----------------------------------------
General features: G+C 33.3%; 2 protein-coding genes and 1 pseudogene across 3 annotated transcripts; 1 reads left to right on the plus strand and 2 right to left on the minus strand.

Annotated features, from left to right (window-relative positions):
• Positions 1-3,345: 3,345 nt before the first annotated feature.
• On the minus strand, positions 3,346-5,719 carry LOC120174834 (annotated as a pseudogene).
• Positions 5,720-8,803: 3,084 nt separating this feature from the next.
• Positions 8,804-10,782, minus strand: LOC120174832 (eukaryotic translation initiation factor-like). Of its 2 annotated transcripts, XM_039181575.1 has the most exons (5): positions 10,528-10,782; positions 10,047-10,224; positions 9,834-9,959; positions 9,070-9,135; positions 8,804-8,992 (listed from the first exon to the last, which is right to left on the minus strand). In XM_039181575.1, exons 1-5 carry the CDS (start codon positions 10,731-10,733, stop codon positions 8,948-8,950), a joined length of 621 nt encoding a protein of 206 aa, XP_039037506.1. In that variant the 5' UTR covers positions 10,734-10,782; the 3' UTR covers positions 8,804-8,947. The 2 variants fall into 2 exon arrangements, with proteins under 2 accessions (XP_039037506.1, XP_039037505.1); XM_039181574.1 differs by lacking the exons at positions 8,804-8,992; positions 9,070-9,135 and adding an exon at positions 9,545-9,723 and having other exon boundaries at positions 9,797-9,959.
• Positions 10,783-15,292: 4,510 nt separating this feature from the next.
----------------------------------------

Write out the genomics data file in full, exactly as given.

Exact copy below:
General features: G+C 33.3%; 2 protein-coding genes and 1 pseudogene across 3 annotated transcripts; 1 reads left to right on the plus strand and 2 right to left on the minus strand.

Annotated features, from left to right (window-relative positions):
• Positions 1-3,345: 3,345 nt before the first annotated feature.
• On the minus strand, positions 3,346-5,719 carry LOC120174834 (annotated as a pseudogene).
• Positions 5,720-8,803: 3,084 nt separating this feature from the next.
• Positions 8,804-10,782, minus strand: LOC120174832 (eukaryotic translation initiation factor-like). Of its 2 annotated transcripts, XM_039181575.1 has the most exons (5): positions 10,528-10,782; positions 10,047-10,224; positions 9,834-9,959; positions 9,070-9,135; positions 8,804-8,992 (listed from the first exon to the last, which is right to left on the minus strand). In XM_039181575.1, exons 1-5 carry the CDS (start codon positions 10,731-10,733, stop codon positions 8,948-8,950), a joined length of 621 nt encoding a protein of 206 aa, XP_039037506.1. In that variant the 5' UTR covers positions 10,734-10,782; the 3' UTR covers positions 8,804-8,947. The 2 variants fall into 2 exon arrangements, with proteins under 2 accessions (XP_039037506.1, XP_039037505.1); XM_039181574.1 differs by lacking the exons at positions 8,804-8,992; positions 9,070-9,135 and adding an exon at positions 9,545-9,723 and having other exon boundaries at positions 9,797-9,959.
• Positions 10,783-15,292: 4,510 nt separating this feature from the next.